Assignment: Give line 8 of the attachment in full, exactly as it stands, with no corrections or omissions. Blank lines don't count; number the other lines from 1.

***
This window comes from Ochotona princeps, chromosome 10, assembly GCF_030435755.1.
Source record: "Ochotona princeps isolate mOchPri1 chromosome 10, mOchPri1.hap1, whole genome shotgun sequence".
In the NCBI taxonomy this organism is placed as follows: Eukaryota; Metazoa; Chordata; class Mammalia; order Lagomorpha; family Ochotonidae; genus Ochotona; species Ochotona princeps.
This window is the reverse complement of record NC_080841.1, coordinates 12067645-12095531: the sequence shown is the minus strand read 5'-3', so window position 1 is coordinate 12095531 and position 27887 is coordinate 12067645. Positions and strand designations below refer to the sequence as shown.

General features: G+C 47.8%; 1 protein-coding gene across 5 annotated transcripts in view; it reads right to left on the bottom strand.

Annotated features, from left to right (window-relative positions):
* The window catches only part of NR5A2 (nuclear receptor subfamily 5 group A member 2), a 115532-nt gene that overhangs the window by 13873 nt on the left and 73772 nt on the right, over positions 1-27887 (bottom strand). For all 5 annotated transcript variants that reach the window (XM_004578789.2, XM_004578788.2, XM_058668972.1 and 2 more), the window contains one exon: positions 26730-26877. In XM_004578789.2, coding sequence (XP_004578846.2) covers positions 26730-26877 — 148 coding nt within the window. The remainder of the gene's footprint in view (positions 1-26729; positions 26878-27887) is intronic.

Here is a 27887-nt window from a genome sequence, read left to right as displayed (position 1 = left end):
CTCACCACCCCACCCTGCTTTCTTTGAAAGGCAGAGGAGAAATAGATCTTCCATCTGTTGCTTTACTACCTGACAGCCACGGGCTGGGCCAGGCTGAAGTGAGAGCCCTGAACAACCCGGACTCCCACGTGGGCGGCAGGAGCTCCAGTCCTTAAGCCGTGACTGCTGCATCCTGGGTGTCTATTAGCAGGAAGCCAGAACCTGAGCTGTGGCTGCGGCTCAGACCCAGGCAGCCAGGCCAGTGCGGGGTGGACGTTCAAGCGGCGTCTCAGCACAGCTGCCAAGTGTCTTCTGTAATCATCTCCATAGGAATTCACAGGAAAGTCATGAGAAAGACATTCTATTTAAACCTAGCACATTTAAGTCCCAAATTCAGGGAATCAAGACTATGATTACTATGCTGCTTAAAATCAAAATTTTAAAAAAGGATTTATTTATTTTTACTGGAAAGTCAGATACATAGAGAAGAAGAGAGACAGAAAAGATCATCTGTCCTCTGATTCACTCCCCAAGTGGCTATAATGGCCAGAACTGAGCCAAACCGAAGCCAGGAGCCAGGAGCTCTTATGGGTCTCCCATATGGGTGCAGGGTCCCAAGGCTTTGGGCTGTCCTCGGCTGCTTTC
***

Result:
Here is a 27887-nt window from a genome sequence, read left to right as displayed (position 1 = left end):